A definition of Trumpism?

by Skip

Prof. Victor Davis Hanson, one of my favorite authors to read, has a piece over at The Corner where he tries to get a handle on what Trumpism, the political philosophy, might be.  I think that a lot on the Right, even as we might wish a more rigorous system, can agree on it without saying “am I being a sellout to orthodox Conservativism”?  Read the whole thing but here a few of the paragraphs / pull quotes that caught my eye (reformatted, emphasis mine):

What Exactly Is Trumpism?

…The Republican Washington–to–New York establishment is alienated by Trump. It finds his behavior reckless and his ideology unpredictable…That he has now brought them more opportunity for conservative political change than any Republican candidate in a century only adds insult to their sense of injury.…there are no Trump political philosophers

Nonetheless, from the 2016 campaign and from President-elect Trump’s slated appointments, past interviews, and tweets, we can see a coherent worldview emerging, something different from both orthodox conservativism and liberalism, though certainly Trumpism is far closer to the former than to the latter…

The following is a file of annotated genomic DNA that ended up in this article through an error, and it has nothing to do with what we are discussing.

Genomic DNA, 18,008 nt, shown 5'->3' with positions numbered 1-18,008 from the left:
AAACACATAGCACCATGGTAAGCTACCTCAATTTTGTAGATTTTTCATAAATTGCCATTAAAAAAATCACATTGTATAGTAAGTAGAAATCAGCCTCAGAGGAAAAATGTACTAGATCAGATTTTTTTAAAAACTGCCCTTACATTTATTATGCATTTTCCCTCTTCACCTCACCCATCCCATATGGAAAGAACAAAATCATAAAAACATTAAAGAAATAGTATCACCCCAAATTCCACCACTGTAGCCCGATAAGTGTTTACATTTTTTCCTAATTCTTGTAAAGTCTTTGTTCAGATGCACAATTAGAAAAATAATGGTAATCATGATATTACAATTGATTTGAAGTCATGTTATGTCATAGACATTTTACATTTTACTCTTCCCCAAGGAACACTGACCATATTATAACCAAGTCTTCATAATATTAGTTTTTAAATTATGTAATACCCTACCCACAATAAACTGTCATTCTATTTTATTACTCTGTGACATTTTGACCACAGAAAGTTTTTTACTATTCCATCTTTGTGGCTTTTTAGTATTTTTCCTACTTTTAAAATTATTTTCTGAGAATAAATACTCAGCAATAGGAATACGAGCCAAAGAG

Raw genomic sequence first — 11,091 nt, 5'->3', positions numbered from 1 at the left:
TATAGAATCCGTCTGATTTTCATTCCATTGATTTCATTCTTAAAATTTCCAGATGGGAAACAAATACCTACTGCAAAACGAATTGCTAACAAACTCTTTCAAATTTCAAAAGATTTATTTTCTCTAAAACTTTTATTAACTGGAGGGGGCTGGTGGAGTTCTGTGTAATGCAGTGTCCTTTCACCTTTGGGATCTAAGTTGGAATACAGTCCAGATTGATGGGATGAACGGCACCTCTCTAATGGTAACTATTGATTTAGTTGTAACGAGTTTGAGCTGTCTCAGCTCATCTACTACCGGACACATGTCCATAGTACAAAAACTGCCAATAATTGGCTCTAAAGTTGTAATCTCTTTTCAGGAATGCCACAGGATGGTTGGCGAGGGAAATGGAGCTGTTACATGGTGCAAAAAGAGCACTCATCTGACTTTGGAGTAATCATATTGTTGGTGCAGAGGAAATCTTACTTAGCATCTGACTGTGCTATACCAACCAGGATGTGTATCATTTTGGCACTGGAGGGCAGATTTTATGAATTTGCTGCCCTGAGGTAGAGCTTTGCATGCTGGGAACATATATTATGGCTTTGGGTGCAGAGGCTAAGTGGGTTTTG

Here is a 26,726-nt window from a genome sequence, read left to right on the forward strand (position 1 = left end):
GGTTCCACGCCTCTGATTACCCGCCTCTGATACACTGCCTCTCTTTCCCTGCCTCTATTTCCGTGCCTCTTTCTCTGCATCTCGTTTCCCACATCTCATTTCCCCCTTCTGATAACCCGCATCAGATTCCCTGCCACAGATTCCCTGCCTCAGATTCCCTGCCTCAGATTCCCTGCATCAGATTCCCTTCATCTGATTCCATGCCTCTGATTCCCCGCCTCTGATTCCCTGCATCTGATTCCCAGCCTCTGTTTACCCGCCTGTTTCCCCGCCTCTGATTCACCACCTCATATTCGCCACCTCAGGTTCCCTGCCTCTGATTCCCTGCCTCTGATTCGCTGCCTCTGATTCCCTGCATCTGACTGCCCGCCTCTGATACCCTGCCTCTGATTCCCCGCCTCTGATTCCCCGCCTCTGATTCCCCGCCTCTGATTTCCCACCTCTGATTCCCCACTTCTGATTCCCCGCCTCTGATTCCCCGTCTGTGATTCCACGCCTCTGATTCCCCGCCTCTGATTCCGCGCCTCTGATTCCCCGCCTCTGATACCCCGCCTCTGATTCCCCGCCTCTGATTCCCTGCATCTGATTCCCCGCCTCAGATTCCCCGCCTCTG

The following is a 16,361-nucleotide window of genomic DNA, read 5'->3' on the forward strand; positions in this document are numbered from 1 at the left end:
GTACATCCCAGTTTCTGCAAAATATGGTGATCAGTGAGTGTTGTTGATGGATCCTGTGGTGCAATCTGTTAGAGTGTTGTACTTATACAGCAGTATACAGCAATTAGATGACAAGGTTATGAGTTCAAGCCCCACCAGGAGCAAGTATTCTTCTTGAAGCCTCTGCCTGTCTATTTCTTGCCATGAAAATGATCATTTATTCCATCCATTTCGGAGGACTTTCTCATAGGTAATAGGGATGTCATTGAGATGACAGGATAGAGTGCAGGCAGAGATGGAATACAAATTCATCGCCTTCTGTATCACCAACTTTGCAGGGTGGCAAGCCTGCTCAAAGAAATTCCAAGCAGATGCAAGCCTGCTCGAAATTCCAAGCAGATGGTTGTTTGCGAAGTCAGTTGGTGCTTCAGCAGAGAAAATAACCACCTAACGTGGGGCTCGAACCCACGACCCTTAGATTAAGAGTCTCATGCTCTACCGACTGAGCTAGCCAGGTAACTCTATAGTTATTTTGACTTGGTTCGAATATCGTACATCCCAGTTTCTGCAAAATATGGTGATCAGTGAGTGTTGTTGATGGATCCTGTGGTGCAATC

Tradition

Trumpism promotes traditionalism. Trump showcases “Merry Christmas!” because his parents did. He believes in dressing formally and being addressed as Mr. Trump. And he insists that his children be well-behaved and polite.

…Trump seeks a return to normalcy all the more. His personal excesses apparently spur his impulses for traditional norms.

Perhaps Trump is like many Baby Boomers as they enter their final decades: They look back at their parents and grandparents, and wonder how they put up with their offspring — and see how far this generation has fallen short of their forebears’ ideals, which in turn sparks a desire for a return to normalcy in the wayward. Deists were believers in the abstract who otherwise shunned a living Christianity yet thought that active religion had social value for others. Similarly, Trump is a non-practicing moralist who believes traditional morality can restore structure and guidance to society. So Trump is foul-mouthed but wants a return of decorum; he has been conniving but thinks his own recklessness is not necessarily a model for the nation.